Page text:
51 Ways To Be a Woman
The many new scripts for female candidates.
Posted Monday, Oct. 18, 2010, at 4:51 PM
Last week, Michelle Obama unveiled a stump speech that could have been given by Jackie Onassis or Edith Roosevelt or Betty Draper at a civic meeting saying things we happen to know are not quite true. Speaking as "mom-in-chief," Obama said her children are her "first priority" and "the center of my world." "That's really why I'm here today," she continued, explaining why she was doing a week of campaign events. "You see, more than anything else, I come at this as a mom."
Was this Michelle Obama doing her own cartoonish version of Mama Grizzly? (She would not be the first female Democratic pol repackaging herself for the age of Palin.) Certainly extreme retro is not Obama's most convincing mode. But don't let it give you the wrong idea about what's really going on. The amazing new thing about this election season is that a female candidate can be almost anything she wants to be. She can be an eight-months-pregnant ultraconservative with a stay-at-home husband (Cathy McMorris Rodgers), a wrestling executive whose husband told a female wrestler to bark like a dog (Linda McMahon), or a 28-year-old CPA Democrat defending—as a feminist cause—Facebook pictures that show her sucking a dildo (Krystal Ball).
Contrast this with a not-long-bygone era—2008—in which women in politics had only a few limited moves. Hillary Clinton took us through them rigidly in her Victor/Victoria presidential race, at first manning up as much as possible and then making an abrupt turn at the very end, shedding a tear and then owning her feminist identity in her famous "18 million cracks in the glass ceiling" speech. Then Sarah Palin showed up, Down syndrome baby and posse of children in tow, and owned her motherhood unabashedly. Now, with a wider variety of women running, here is our attempt at a taxonomy of the new and subtle ways that a lady pol can mix up the tough and the vulnerable.
Pure Mama Grizzly
The common thread connecting the women in this category is a tendency to splice footage that looks like it comes from home videos into campaign ads. New Hampshire Republican Kelly Ayotte's ads include scenes of the candidate and her husband, an Iraq vet, wrestling with their two little kids on the couch. They also include shots of her saying she's "tough," shooting a gun and riding a snowmobile. Ayotte is not afraid to show her domestic side, but never in the Patty Murray "mom in sneakers" mode. She wears big snowboots and puts criminals behind bars. A Democrat can take this road, too. Alex Sink, who is running for governor of Florida, embodies tough-momdom in her scolding lecture ads. ("I've got no patience for it!") In this ad, Sink points out that if elected she would become the only Florida governor whose kids went to the state's public schools, and then shows a picture of her hugging her teenage daughter. *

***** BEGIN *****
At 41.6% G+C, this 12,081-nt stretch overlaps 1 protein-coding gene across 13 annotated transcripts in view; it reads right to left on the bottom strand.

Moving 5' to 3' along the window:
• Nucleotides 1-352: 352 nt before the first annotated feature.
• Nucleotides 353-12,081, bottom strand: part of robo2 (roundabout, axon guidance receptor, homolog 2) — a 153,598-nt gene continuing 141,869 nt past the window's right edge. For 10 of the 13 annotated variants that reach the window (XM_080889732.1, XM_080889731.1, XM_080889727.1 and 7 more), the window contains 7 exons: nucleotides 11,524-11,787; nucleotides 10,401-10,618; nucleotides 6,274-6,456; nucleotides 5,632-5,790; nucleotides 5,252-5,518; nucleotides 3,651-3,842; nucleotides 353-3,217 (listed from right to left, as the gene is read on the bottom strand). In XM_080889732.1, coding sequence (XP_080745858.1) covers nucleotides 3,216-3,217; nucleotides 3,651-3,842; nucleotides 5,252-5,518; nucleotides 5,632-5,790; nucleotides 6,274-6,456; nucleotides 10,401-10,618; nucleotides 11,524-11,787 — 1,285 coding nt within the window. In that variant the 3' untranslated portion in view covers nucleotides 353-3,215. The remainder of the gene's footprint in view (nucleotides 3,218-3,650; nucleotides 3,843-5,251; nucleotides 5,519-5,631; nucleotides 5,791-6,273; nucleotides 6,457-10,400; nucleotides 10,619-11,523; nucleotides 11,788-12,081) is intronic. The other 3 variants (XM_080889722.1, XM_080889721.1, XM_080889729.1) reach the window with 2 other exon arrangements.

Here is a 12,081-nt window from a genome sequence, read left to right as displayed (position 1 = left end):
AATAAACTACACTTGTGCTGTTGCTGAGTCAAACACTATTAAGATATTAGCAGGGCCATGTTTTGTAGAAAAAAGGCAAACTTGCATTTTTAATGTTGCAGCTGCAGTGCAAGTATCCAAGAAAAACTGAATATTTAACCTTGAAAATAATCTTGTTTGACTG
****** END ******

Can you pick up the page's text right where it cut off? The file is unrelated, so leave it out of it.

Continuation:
A lot of Republican candidates are trailing more with women than men. But in California, Republican Senate candidate Carly Fiorina doesn't really have that problem. Maybe there's a counterintuitive lesson here: Fiorina hasn't done much to soften her image, though she does talk a bit about her battle with breast cancer. Here's one obligatory picture of her and her husband cooking in the kitchen—but it would be more in keeping with the tone of the campaign if Fiorina picked up one of the gleaming pots and hit her opponent, Democrat Barbara Boxer, on the head.
As the first female CEO of a Fortune 500 company, Fiorina once said there is no glass ceiling and then regretted it. "Dumb thing to say," Fiorina toldSalon's Rebecca Traister. To illustrate her conversion, she famously tells a story on herself about stuffing a pair of her husband's socks into her pants to prove to a bunch of men at a business meeting that "Our balls are as big as anyone's in this room."
This about-face could have translated into female solidarity—imagine a race in which, even as Boxer and Fiorina went after each other on policy grounds, they'd declare their mutual respect. Instead, Fiorina got caught mocking Boxer's hair and then went after Boxer for her "arrogance" in asking to be addressed as senator at a congressional hearing. Boxer, for her part, has been just as merciless. "She broke the glass ceiling when she got her job as C.E.O. of Hewlett-Packard," she said of Fiorina. "But she got fired. She failed. "
Meg Whitman, the Republican running for California governor, falls into this category, too, what with allegations that she once shoved her employee and mistreated her maid, just as Betty Draper did on the Mad Men season finale. But her opponent, Democrat Jerry Brown, handed her a feminist Get Out of Jail Free card, which we will address below.
Hanna Rosin is the author of The End of Men, a co-founder of Slate's DoubleX and a senior editor at the Atlantic. She can be reached at email@example.com. Follow her on Twitter or Facebook or visit her website.
Emily Bazelon is a Slate senior editor and writes about law, family, and kids. She is also the Truman Capote Fellow at Yale Law School and a contributing writer for the New York Times Magazine. Her new book is Sticks and Stones: Defeating the Culture of Bullying and Rediscovering the Power of Empathy and Character. Find her at firstname.lastname@example.org or on Facebook or Twitter.
Photograph by Abigail Pheiffer-Pool/Getty Images.